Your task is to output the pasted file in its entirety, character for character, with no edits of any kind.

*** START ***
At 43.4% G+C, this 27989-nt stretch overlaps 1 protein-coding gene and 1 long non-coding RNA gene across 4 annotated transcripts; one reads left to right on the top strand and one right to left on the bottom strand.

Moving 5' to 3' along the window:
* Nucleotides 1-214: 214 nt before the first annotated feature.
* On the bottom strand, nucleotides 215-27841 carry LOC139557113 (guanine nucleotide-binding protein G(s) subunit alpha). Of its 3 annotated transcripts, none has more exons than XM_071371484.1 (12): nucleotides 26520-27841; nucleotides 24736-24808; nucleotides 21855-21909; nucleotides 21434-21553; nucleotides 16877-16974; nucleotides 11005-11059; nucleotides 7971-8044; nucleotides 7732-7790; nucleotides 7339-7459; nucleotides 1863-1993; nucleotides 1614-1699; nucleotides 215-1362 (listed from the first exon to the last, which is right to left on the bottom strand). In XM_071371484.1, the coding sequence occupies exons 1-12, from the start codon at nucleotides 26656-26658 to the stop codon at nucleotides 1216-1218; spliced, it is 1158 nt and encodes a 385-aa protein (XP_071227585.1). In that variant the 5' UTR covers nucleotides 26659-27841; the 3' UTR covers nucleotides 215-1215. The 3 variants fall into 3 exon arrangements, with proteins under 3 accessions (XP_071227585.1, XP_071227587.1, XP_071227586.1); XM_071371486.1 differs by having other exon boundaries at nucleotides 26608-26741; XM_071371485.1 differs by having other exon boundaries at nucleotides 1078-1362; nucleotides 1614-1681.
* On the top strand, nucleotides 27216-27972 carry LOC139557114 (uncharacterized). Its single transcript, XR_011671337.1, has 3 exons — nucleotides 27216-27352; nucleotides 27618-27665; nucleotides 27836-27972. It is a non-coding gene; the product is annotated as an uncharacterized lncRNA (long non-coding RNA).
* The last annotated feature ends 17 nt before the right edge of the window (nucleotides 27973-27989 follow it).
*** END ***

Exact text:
At 43.4% G+C, this 27989-nt stretch overlaps 1 protein-coding gene and 1 long non-coding RNA gene across 4 annotated transcripts; one reads left to right on the top strand and one right to left on the bottom strand.

Moving 5' to 3' along the window:
* Nucleotides 1-214: 214 nt before the first annotated feature.
* On the bottom strand, nucleotides 215-27841 carry LOC139557113 (guanine nucleotide-binding protein G(s) subunit alpha). Of its 3 annotated transcripts, none has more exons than XM_071371484.1 (12): nucleotides 26520-27841; nucleotides 24736-24808; nucleotides 21855-21909; nucleotides 21434-21553; nucleotides 16877-16974; nucleotides 11005-11059; nucleotides 7971-8044; nucleotides 7732-7790; nucleotides 7339-7459; nucleotides 1863-1993; nucleotides 1614-1699; nucleotides 215-1362 (listed from the first exon to the last, which is right to left on the bottom strand). In XM_071371484.1, the coding sequence occupies exons 1-12, from the start codon at nucleotides 26656-26658 to the stop codon at nucleotides 1216-1218; spliced, it is 1158 nt and encodes a 385-aa protein (XP_071227585.1). In that variant the 5' UTR covers nucleotides 26659-27841; the 3' UTR covers nucleotides 215-1215. The 3 variants fall into 3 exon arrangements, with proteins under 3 accessions (XP_071227585.1, XP_071227587.1, XP_071227586.1); XM_071371486.1 differs by having other exon boundaries at nucleotides 26608-26741; XM_071371485.1 differs by having other exon boundaries at nucleotides 1078-1362; nucleotides 1614-1681.
* On the top strand, nucleotides 27216-27972 carry LOC139557114 (uncharacterized). Its single transcript, XR_011671337.1, has 3 exons — nucleotides 27216-27352; nucleotides 27618-27665; nucleotides 27836-27972. It is a non-coding gene; the product is annotated as an uncharacterized lncRNA (long non-coding RNA).
* The last annotated feature ends 17 nt before the right edge of the window (nucleotides 27973-27989 follow it).